This tandem is amazing. Cindy loves it because its a tandem and it features non-greasy chain drivetrain, a bluetooth speaker, and our Mr. and Mrs. signs. I love it for all that too, but the Rohloff, stiff frame and great handling are amazing.The photo below is the top of Alta Laguna. Steep climb hitting 17% at points and in the sun. Nice climb. Range Rover mean time between sightings was about 30 seconds. Note for way down: right now I'm equipped with an XT hydraulic front brake, with the Ice Tech cooling fins on the pad, and a steel (non-Ice Tech) 200mm rotor; the rear is a 200mm steel rotor that is Rohloff specific and Avid cable pull rear caliper. The contribution to braking from the rear is actually pretty small - compressionless housing might help, but in my little neighbourhood hill test at the place we were staying, with me riding solo, the rear couldn't stop me just slow me down. Doing long steep descents needs real brakes. We did an extended California climb and descent, and boiled the brake fluid at one point on the overworked XT. They're still better at heat managment than virtually anything out there, but 300lbs (two riders plus add to that the bike is say 35lbs), a several kilometer descent with grades between 12 and 18% is a brake torture test. But that's also when you need them most so you don't meet the hood of a Range Rover at the next 4 way intersection.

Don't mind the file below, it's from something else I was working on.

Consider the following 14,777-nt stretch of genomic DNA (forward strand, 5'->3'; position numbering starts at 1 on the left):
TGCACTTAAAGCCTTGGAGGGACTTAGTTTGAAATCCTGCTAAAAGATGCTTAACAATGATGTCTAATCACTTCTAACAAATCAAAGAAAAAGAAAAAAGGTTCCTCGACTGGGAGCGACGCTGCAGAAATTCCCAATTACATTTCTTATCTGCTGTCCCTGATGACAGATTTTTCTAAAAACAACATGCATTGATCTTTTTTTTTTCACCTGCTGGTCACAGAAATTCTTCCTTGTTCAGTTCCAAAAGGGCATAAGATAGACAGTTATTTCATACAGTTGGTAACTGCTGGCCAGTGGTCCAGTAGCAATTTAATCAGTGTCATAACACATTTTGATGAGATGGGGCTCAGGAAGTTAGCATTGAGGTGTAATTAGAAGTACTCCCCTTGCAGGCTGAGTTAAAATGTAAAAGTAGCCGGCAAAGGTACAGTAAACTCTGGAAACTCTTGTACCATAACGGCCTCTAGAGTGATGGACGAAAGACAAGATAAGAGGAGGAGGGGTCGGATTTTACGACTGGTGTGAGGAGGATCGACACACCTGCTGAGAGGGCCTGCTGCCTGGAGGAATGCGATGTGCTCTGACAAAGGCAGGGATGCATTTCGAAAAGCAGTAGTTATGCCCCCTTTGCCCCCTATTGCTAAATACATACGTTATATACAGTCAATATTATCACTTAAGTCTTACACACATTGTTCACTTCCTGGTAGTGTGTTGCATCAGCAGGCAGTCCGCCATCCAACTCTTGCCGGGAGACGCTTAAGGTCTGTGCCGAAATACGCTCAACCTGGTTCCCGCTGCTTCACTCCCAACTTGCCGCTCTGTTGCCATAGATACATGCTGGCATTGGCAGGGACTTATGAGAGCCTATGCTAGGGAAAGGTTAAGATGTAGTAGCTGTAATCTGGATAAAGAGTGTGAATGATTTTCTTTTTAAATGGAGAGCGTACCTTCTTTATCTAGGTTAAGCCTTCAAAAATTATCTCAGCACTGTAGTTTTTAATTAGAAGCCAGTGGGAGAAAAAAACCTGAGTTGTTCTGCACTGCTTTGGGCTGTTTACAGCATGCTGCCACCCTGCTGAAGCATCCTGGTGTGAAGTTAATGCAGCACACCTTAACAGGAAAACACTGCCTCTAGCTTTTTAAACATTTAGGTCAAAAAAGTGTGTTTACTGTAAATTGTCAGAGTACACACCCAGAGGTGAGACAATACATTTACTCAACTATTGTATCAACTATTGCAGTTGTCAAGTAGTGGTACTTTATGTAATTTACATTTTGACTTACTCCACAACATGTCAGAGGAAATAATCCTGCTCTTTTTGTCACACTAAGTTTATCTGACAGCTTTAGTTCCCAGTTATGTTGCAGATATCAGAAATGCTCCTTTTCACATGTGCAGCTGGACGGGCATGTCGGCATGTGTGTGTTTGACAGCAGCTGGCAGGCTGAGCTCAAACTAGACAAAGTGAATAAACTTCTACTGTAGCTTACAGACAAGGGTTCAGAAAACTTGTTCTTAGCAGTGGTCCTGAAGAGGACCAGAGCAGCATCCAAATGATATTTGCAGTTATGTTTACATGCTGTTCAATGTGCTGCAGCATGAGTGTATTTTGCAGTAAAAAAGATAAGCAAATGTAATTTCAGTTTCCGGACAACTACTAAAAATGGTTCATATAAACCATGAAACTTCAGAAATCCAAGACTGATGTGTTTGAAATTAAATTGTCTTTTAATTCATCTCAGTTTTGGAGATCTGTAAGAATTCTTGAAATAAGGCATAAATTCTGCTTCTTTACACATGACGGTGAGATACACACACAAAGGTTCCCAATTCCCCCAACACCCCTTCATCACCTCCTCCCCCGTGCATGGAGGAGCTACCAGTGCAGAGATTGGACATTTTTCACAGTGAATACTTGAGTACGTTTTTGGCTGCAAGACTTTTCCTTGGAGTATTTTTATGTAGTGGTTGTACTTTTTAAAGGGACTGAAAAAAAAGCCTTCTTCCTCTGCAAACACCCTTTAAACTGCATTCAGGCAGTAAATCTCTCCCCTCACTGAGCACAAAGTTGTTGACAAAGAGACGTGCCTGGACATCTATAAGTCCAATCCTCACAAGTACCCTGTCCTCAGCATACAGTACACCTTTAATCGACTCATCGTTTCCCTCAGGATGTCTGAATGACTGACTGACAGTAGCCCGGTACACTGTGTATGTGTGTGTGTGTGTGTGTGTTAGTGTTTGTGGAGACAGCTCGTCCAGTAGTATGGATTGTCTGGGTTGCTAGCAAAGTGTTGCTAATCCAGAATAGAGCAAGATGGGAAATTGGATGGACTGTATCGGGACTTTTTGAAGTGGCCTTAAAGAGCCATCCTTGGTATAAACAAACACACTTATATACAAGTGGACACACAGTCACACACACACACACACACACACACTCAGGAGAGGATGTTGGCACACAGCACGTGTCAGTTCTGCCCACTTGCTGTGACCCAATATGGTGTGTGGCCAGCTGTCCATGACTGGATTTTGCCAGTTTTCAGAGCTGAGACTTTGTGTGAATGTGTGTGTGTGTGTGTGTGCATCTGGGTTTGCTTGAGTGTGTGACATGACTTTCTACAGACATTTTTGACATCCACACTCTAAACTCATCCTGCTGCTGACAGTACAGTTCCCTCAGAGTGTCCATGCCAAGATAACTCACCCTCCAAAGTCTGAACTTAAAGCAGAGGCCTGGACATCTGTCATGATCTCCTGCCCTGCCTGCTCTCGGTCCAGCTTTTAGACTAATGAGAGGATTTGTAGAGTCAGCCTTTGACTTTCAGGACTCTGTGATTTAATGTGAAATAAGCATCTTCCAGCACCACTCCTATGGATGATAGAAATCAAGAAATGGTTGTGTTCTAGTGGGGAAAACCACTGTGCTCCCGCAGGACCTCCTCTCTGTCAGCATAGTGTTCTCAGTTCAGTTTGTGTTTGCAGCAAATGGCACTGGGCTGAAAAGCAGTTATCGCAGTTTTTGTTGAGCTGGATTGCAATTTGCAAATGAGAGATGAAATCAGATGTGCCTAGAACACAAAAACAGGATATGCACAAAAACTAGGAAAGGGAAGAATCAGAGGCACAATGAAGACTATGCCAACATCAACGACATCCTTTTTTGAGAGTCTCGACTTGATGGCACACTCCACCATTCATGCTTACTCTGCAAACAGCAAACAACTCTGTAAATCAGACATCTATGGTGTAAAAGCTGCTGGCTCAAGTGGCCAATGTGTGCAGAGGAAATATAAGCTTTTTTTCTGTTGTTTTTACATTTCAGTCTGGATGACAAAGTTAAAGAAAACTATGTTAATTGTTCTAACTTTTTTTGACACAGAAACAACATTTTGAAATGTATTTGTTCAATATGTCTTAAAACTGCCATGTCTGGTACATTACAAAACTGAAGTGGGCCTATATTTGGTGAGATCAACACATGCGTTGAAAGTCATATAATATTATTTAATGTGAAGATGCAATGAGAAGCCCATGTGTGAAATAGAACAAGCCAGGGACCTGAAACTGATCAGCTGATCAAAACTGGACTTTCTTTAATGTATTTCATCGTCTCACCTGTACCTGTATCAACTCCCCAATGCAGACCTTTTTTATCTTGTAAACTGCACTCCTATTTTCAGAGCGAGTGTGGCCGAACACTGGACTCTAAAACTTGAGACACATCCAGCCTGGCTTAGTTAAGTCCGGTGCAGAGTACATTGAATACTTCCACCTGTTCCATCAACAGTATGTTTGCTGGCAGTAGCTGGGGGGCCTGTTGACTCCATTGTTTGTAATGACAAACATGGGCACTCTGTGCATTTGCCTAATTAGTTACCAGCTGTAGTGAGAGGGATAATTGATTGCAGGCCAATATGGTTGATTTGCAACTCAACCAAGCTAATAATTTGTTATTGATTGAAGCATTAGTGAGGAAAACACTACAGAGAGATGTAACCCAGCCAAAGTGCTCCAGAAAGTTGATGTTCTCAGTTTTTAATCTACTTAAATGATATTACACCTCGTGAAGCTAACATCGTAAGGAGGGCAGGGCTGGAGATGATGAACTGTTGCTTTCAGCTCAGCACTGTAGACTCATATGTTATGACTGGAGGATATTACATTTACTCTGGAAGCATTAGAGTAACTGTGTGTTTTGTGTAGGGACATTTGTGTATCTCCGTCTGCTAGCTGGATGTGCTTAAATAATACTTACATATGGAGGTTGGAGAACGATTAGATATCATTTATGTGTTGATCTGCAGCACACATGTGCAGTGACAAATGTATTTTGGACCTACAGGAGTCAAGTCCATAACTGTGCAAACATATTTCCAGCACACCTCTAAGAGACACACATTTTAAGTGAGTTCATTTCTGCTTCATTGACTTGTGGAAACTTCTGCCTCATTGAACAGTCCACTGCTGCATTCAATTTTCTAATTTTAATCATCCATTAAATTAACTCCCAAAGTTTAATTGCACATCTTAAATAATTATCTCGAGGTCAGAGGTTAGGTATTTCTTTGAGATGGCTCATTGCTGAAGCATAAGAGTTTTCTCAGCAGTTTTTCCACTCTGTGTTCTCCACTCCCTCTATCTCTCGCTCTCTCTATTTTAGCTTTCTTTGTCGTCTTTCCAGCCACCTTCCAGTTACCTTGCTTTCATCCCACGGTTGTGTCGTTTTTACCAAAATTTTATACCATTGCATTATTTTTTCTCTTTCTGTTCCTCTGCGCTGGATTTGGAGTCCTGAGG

I'm going to Shimano Saint front and back, and an Ice Tech rotor up front. I'm open to other suggestions from riders, mechanics or tandemers, but that's my understanding of what's powerful, suitable at dealing with heat, and still world available to an extent as every shop has Shimano capabilities (if not pure DH brake work in 3rd world, at least they've seen Shimano product). I don't understand how tandems worked before high power disc brakes. These things need a lot of stopping power.